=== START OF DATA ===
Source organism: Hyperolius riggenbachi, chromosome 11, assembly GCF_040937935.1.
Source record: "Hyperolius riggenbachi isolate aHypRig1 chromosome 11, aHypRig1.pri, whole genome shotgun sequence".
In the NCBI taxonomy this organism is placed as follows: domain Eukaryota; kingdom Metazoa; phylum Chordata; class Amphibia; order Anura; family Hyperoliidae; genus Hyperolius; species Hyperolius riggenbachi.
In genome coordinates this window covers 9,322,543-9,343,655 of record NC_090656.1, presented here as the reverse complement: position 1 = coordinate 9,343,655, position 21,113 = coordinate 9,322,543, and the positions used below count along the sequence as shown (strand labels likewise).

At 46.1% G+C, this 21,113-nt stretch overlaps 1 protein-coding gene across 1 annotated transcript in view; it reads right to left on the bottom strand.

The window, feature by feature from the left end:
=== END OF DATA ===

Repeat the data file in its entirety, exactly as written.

Source organism: Hyperolius riggenbachi, chromosome 11, assembly GCF_040937935.1.
Source record: "Hyperolius riggenbachi isolate aHypRig1 chromosome 11, aHypRig1.pri, whole genome shotgun sequence".
In the NCBI taxonomy this organism is placed as follows: domain Eukaryota; kingdom Metazoa; phylum Chordata; class Amphibia; order Anura; family Hyperoliidae; genus Hyperolius; species Hyperolius riggenbachi.
In genome coordinates this window covers 9,322,543-9,343,655 of record NC_090656.1, presented here as the reverse complement: position 1 = coordinate 9,343,655, position 21,113 = coordinate 9,322,543, and the positions used below count along the sequence as shown (strand labels likewise).

At 46.1% G+C, this 21,113-nt stretch overlaps 1 protein-coding gene across 1 annotated transcript in view; it reads right to left on the bottom strand.

The window, feature by feature from the left end: